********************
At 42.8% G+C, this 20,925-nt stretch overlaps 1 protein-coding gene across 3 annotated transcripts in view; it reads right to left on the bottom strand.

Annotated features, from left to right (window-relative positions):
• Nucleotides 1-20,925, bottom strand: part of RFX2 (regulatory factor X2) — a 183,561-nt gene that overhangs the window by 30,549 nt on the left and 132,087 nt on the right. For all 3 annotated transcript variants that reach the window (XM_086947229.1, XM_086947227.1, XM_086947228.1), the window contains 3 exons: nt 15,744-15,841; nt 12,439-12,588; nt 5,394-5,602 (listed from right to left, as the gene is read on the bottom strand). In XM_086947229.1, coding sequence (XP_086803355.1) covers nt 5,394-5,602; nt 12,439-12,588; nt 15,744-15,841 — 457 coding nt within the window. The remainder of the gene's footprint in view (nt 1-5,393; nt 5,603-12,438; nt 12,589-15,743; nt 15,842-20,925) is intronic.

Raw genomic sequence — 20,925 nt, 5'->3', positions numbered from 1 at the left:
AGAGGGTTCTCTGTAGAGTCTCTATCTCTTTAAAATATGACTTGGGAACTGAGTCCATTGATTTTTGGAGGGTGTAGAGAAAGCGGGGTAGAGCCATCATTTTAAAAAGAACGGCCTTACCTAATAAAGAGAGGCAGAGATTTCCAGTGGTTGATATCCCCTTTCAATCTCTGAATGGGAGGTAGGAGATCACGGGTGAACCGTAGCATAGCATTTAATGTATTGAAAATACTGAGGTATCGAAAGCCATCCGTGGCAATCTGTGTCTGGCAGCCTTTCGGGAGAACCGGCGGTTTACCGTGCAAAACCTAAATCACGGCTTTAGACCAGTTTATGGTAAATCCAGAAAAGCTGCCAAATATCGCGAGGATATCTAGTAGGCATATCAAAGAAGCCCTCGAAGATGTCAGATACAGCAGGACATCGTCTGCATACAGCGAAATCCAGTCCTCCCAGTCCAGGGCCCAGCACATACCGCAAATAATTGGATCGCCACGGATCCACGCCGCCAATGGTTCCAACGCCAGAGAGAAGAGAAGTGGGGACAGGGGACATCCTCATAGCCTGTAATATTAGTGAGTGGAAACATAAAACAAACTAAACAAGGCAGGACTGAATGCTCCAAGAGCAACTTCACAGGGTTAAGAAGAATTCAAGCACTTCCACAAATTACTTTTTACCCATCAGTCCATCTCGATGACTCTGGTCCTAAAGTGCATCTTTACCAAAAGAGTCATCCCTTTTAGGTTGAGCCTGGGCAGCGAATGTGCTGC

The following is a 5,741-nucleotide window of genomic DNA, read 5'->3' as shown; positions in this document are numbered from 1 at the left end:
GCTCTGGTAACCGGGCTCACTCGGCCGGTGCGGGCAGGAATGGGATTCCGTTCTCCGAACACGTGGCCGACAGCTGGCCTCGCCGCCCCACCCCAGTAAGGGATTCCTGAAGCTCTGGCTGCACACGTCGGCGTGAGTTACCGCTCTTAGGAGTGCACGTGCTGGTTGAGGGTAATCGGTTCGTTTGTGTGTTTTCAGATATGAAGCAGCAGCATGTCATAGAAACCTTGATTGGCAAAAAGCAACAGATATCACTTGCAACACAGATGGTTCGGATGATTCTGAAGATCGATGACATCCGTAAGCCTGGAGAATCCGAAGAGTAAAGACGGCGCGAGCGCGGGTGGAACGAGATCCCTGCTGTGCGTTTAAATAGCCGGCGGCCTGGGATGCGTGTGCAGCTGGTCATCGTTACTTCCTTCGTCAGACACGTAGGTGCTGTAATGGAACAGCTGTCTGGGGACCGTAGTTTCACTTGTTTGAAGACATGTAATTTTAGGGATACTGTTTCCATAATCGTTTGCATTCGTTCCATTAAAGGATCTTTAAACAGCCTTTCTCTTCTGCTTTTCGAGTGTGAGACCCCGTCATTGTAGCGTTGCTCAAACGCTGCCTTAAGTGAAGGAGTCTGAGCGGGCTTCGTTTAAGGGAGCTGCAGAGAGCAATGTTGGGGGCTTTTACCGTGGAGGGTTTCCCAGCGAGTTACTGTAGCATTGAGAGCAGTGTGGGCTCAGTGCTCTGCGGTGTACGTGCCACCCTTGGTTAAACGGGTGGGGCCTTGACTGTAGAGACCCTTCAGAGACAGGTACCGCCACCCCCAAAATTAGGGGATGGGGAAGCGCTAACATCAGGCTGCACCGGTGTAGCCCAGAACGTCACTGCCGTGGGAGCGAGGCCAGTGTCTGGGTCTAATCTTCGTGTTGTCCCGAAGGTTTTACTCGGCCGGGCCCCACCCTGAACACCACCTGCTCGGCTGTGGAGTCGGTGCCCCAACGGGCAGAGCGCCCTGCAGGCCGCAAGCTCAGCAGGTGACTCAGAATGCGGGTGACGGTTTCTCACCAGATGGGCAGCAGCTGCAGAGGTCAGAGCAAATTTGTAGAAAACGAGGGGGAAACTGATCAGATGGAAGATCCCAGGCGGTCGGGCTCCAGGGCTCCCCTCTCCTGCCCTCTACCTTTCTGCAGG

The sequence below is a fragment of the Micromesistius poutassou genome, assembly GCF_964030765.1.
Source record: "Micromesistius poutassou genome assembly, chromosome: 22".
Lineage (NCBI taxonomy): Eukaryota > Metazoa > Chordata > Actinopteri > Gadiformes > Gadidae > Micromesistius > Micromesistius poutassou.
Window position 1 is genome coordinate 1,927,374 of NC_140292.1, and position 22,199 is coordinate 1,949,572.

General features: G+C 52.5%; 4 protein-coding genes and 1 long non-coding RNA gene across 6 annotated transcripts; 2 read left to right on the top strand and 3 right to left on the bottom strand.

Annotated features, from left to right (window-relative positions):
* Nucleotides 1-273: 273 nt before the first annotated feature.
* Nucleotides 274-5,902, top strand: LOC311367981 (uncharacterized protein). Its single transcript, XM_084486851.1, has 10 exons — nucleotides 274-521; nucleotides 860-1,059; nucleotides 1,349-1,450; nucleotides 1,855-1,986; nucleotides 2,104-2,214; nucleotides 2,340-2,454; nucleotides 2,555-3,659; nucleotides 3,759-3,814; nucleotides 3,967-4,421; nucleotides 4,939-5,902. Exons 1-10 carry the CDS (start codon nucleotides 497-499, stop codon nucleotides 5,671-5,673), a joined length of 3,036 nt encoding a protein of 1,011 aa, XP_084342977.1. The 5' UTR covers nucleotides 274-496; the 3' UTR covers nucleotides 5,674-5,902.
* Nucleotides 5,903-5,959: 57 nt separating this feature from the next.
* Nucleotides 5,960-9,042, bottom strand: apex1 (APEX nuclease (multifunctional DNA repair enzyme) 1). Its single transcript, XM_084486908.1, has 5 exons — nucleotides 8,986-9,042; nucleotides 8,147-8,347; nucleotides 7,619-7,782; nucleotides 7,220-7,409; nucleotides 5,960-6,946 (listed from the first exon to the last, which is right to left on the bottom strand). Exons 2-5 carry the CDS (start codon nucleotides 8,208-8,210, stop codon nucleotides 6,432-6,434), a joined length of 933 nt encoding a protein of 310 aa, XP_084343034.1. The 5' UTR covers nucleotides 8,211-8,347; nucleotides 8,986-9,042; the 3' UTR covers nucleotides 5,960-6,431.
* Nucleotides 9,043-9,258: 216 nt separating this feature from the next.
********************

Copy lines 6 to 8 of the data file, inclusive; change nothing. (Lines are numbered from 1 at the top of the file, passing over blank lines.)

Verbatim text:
The following is a 5,741-nucleotide window of genomic DNA, read 5'->3' as shown; positions in this document are numbered from 1 at the left end:
GCTCTGGTAACCGGGCTCACTCGGCCGGTGCGGGCAGGAATGGGATTCCGTTCTCCGAACACGTGGCCGACAGCTGGCCTCGCCGCCCCACCCCAGTAAGGGATTCCTGAAGCTCTGGCTGCACACGTCGGCGTGAGTTACCGCTCTTAGGAGTGCACGTGCTGGTTGAGGGTAATCGGTTCGTTTGTGTGTTTTCAGATATGAAGCAGCAGCATGTCATAGAAACCTTGATTGGCAAAAAGCAACAGATATCACTTGCAACACAGATGGTTCGGATGATTCTGAAGATCGATGACATCCGTAAGCCTGGAGAATCCGAAGAGTAAAGACGGCGCGAGCGCGGGTGGAACGAGATCCCTGCTGTGCGTTTAAATAGCCGGCGGCCTGGGATGCGTGTGCAGCTGGTCATCGTTACTTCCTTCGTCAGACACGTAGGTGCTGTAATGGAACAGCTGTCTGGGGACCGTAGTTTCACTTGTTTGAAGACATGTAATTTTAGGGATACTGTTTCCATAATCGTTTGCATTCGTTCCATTAAAGGATCTTTAAACAGCCTTTCTCTTCTGCTTTTCGAGTGTGAGACCCCGTCATTGTAGCGTTGCTCAAACGCTGCCTTAAGTGAAGGAGTCTGAGCGGGCTTCGTTTAAGGGAGCTGCAGAGAGCAATGTTGGGGGCTTTTACCGTGGAGGGTTTCCCAGCGAGTTACTGTAGCATTGAGAGCAGTGTGGGCTCAGTGCTCTGCGGTGTACGTGCCACCCTTGGTTAAACGGGTGGGGCCTTGACTGTAGAGACCCTTCAGAGACAGGTACCGCCACCCCCAAAATTAGGGGATGGGGAAGCGCTAACATCAGGCTGCACCGGTGTAGCCCAGAACGTCACTGCCGTGGGAGCGAGGCCAGTGTCTGGGTCTAATCTTCGTGTTGTCCCGAAGGTTTTACTCGGCCGGGCCCCACCCTGAACACCACCTGCTCGGCTGTGGAGTCGGTGCCCCAACGGGCAGAGCGCCCTGCAGGCCGCAAGCTCAGCAGGTGACTCAGAATGCGGGTGACGGTTTCTCACCAGATGGGCAGCAGCTGCAGAGGTCAGAGCAAATTTGTAGAAAACGAGGGGGAAACTGATCAGATGGAAGATCCCAGGCGGTCGGGCTCCAGGGCTCCCCTCTCCTGCCCTCTACCTTTCTGCAGG

The sequence below is a fragment of the Micromesistius poutassou genome, assembly GCF_964030765.1.